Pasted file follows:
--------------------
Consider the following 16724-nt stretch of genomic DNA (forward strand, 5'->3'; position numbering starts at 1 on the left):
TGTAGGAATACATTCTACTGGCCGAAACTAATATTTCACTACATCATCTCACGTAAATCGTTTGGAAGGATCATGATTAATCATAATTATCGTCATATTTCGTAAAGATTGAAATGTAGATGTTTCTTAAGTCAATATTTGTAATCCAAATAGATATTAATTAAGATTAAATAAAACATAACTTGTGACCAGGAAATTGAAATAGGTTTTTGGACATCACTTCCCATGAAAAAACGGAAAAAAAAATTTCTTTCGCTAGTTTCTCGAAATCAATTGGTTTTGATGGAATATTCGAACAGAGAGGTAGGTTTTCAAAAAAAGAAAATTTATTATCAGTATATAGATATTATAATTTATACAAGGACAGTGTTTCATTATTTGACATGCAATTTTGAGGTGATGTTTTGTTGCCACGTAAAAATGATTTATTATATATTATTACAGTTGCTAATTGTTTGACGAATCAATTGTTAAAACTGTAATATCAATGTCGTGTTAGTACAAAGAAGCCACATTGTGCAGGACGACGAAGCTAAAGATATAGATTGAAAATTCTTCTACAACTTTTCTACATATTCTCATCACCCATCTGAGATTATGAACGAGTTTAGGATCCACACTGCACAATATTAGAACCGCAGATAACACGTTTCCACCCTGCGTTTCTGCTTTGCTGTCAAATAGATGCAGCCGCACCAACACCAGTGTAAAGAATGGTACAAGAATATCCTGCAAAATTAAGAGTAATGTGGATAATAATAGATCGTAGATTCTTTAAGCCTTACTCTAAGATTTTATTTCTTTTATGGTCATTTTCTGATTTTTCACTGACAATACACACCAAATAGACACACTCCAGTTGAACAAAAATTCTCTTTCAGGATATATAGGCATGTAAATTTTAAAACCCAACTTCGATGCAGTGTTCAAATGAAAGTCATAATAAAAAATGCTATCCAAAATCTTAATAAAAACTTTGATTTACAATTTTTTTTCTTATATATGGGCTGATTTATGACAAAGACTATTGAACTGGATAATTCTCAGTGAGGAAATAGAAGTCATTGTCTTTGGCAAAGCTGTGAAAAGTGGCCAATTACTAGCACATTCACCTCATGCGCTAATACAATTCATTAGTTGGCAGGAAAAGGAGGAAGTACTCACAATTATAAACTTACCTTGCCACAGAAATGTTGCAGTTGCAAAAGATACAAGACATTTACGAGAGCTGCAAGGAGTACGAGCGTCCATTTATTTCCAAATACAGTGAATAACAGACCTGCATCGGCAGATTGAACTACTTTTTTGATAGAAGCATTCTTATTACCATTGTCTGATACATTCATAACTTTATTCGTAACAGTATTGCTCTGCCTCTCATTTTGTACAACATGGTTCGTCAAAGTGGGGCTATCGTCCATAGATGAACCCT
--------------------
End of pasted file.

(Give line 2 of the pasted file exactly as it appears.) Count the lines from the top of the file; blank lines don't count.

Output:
TGTAGGAATACATTCTACTGGCCGAAACTAATATTTCACTACATCATCTCACGTAAATCGTTTGGAAGGATCATGATTAATCATAATTATCGTCATATTTCGTAAAGATTGAAATGTAGATGTTTCTTAAGTCAATATTTGTAATCCAAATAGATATTAATTAAGATTAAATAAAACATAACTTGTGACCAGGAAATTGAAATAGGTTTTTGGACATCACTTCCCATGAAAAAACGGAAAAAAAAATTTCTTTCGCTAGTTTCTCGAAATCAATTGGTTTTGATGGAATATTCGAACAGAGAGGTAGGTTTTCAAAAAAAGAAAATTTATTATCAGTATATAGATATTATAATTTATACAAGGACAGTGTTTCATTATTTGACATGCAATTTTGAGGTGATGTTTTGTTGCCACGTAAAAATGATTTATTATATATTATTACAGTTGCTAATTGTTTGACGAATCAATTGTTAAAACTGTAATATCAATGTCGTGTTAGTACAAAGAAGCCACATTGTGCAGGACGACGAAGCTAAAGATATAGATTGAAAATTCTTCTACAACTTTTCTACATATTCTCATCACCCATCTGAGATTATGAACGAGTTTAGGATCCACACTGCACAATATTAGAACCGCAGATAACACGTTTCCACCCTGCGTTTCTGCTTTGCTGTCAAATAGATGCAGCCGCACCAACACCAGTGTAAAGAATGGTACAAGAATATCCTGCAAAATTAAGAGTAATGTGGATAATAATAGATCGTAGATTCTTTAAGCCTTACTCTAAGATTTTATTTCTTTTATGGTCATTTTCTGATTTTTCACTGACAATACACACCAAATAGACACACTCCAGTTGAACAAAAATTCTCTTTCAGGATATATAGGCATGTAAATTTTAAAACCCAACTTCGATGCAGTGTTCAAATGAAAGTCATAATAAAAAATGCTATCCAAAATCTTAATAAAAACTTTGATTTACAATTTTTTTTCTTATATATGGGCTGATTTATGACAAAGACTATTGAACTGGATAATTCTCAGTGAGGAAATAGAAGTCATTGTCTTTGGCAAAGCTGTGAAAAGTGGCCAATTACTAGCACATTCACCTCATGCGCTAATACAATTCATTAGTTGGCAGGAAAAGGAGGAAGTACTCACAATTATAAACTTACCTTGCCACAGAAATGTTGCAGTTGCAAAAGATACAAGACATTTACGAGAGCTGCAAGGAGTACGAGCGTCCATTTATTTCCAAATACAGTGAATAACAGACCTGCATCGGCAGATTGAACTACTTTTTTGATAGAAGCATTCTTATTACCATTGTCTGATACATTCATAACTTTATTCGTAACAGTATTGCTCTGCCTCTCATTTTGTACAACATGGTTCGTCAAAGTGGGGCTATCGTCCATAGATGAACCCT